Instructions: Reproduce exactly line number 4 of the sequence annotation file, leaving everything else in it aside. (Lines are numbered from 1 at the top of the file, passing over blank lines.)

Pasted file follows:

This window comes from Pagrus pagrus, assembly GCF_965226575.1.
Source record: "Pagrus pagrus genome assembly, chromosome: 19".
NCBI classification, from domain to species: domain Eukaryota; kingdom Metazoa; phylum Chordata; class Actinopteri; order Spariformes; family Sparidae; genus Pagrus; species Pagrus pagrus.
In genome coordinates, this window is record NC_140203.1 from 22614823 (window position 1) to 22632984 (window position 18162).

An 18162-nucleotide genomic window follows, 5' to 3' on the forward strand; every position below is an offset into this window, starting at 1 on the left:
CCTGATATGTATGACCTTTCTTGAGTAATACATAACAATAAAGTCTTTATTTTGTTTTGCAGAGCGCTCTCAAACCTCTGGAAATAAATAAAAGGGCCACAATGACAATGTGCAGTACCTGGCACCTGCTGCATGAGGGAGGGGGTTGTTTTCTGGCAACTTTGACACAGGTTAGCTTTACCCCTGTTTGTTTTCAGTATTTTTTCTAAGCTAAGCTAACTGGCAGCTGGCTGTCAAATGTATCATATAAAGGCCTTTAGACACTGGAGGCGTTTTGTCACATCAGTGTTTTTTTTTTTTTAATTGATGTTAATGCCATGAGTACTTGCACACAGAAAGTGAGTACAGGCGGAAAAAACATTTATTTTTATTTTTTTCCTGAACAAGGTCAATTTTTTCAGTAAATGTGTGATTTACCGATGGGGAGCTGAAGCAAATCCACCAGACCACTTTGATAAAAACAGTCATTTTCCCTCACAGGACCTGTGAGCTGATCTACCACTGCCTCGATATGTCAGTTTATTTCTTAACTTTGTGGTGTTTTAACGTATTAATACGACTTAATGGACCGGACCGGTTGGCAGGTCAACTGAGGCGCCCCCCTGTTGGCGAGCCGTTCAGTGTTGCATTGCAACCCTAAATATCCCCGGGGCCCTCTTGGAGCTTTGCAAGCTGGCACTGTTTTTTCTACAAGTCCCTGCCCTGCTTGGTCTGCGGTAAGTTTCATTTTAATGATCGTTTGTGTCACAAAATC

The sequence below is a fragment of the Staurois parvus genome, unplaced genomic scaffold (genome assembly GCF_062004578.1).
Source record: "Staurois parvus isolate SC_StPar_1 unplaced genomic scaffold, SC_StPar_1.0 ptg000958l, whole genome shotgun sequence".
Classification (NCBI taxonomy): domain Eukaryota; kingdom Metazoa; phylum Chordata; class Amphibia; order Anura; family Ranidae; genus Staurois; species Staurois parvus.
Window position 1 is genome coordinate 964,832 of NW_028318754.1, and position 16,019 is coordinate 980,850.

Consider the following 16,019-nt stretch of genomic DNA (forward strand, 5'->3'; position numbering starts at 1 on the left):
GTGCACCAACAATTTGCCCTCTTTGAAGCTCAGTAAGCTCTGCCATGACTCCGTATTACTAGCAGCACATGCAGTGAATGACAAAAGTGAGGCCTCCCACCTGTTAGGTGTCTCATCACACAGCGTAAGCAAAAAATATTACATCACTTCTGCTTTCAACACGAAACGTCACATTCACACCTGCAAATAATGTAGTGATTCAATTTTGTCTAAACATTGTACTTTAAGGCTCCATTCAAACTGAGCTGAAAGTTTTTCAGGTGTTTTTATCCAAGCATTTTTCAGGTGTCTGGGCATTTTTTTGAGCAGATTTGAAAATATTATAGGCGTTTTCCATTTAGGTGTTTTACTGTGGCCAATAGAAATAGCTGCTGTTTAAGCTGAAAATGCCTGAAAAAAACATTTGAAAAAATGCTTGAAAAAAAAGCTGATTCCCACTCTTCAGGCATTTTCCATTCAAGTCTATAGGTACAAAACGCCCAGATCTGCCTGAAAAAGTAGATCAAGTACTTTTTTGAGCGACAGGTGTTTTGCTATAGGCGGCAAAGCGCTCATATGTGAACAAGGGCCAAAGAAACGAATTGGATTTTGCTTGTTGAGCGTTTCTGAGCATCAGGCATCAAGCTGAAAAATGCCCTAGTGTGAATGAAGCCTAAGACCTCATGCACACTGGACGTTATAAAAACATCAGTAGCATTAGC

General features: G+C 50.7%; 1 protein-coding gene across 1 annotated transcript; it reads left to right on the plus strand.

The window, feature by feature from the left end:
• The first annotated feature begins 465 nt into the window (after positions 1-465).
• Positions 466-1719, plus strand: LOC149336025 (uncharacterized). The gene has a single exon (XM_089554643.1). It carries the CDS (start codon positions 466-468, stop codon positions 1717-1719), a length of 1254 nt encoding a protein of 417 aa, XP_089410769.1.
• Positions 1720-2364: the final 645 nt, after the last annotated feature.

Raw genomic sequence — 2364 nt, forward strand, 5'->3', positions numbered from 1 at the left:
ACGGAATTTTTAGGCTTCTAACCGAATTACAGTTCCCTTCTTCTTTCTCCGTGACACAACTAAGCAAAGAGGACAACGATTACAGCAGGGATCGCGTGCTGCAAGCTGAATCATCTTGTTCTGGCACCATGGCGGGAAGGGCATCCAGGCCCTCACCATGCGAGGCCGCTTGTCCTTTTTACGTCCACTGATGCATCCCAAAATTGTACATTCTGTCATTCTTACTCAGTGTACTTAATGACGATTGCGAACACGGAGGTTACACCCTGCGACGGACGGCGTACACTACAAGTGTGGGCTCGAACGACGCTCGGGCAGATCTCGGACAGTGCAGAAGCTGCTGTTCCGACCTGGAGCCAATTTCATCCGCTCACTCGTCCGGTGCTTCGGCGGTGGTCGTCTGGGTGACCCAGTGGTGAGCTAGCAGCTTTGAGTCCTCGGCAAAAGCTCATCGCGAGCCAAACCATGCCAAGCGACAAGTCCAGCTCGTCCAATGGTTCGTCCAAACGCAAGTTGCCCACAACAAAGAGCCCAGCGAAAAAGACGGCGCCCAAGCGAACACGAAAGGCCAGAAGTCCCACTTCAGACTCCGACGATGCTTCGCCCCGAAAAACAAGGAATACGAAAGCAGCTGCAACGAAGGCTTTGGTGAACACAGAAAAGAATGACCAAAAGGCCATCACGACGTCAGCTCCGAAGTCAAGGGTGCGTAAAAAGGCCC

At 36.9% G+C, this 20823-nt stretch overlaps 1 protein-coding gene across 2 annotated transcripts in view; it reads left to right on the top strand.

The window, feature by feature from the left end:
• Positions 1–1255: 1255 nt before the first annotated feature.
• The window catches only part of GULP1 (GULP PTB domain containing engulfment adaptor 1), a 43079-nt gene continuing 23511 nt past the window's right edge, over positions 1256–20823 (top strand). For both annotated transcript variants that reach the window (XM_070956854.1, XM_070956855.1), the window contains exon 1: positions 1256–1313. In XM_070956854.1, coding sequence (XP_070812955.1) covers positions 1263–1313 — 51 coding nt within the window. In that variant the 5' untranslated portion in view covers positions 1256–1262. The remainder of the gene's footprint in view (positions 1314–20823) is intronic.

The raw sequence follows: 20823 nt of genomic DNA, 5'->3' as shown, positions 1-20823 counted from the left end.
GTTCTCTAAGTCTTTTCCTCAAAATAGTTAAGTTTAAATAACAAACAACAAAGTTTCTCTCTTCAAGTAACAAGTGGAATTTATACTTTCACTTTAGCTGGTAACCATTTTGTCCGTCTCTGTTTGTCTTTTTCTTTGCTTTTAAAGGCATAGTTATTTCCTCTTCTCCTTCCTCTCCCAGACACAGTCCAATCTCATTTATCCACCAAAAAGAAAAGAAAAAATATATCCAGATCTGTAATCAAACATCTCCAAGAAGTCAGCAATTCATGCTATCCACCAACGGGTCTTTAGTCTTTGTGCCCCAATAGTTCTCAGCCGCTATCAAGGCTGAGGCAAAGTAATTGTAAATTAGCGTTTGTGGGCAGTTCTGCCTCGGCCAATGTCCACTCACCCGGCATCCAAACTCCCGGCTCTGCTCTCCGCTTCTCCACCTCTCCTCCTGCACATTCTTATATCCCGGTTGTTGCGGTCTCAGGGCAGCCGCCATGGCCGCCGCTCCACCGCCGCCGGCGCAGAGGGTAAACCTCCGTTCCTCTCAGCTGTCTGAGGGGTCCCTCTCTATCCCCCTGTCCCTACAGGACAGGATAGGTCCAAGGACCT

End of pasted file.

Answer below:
In genome coordinates, this window is record NC_140203.1 from 22614823 (window position 1) to 22632984 (window position 18162).